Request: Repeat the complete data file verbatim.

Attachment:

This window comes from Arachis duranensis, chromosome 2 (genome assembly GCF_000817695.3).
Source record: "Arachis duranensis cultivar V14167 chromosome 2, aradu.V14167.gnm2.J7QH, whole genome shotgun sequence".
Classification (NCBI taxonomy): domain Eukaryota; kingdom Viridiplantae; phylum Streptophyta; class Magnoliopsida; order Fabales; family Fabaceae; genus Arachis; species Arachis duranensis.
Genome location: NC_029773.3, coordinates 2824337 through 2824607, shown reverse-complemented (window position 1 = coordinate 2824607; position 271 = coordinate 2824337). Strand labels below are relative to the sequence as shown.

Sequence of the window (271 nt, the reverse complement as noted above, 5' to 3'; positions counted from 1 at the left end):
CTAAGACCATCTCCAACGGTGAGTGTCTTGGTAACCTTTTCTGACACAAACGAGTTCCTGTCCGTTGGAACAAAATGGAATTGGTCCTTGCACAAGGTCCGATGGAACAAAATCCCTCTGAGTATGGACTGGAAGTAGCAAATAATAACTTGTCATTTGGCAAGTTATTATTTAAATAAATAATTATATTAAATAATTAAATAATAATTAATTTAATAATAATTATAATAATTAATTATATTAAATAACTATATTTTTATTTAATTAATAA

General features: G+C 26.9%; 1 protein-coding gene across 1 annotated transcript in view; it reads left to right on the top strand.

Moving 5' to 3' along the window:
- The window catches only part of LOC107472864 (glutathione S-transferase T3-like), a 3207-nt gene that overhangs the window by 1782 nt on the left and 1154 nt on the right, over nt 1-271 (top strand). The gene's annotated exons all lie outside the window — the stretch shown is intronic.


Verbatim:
This window comes from Arachis duranensis, chromosome 2 (genome assembly GCF_000817695.3).
Source record: "Arachis duranensis cultivar V14167 chromosome 2, aradu.V14167.gnm2.J7QH, whole genome shotgun sequence".
Classification (NCBI taxonomy): domain Eukaryota; kingdom Viridiplantae; phylum Streptophyta; class Magnoliopsida; order Fabales; family Fabaceae; genus Arachis; species Arachis duranensis.
Genome location: NC_029773.3, coordinates 2824337 through 2824607, shown reverse-complemented (window position 1 = coordinate 2824607; position 271 = coordinate 2824337). Strand labels below are relative to the sequence as shown.

Sequence of the window (271 nt, the reverse complement as noted above, 5' to 3'; positions counted from 1 at the left end):
CTAAGACCATCTCCAACGGTGAGTGTCTTGGTAACCTTTTCTGACACAAACGAGTTCCTGTCCGTTGGAACAAAATGGAATTGGTCCTTGCACAAGGTCCGATGGAACAAAATCCCTCTGAGTATGGACTGGAAGTAGCAAATAATAACTTGTCATTTGGCAAGTTATTATTTAAATAAATAATTATATTAAATAATTAAATAATAATTAATTTAATAATAATTATAATAATTAATTATATTAAATAACTATATTTTTATTTAATTAATAA

General features: G+C 26.9%; 1 protein-coding gene across 1 annotated transcript in view; it reads left to right on the top strand.

Moving 5' to 3' along the window:
- The window catches only part of LOC107472864 (glutathione S-transferase T3-like), a 3207-nt gene that overhangs the window by 1782 nt on the left and 1154 nt on the right, over nt 1-271 (top strand). The gene's annotated exons all lie outside the window — the stretch shown is intronic.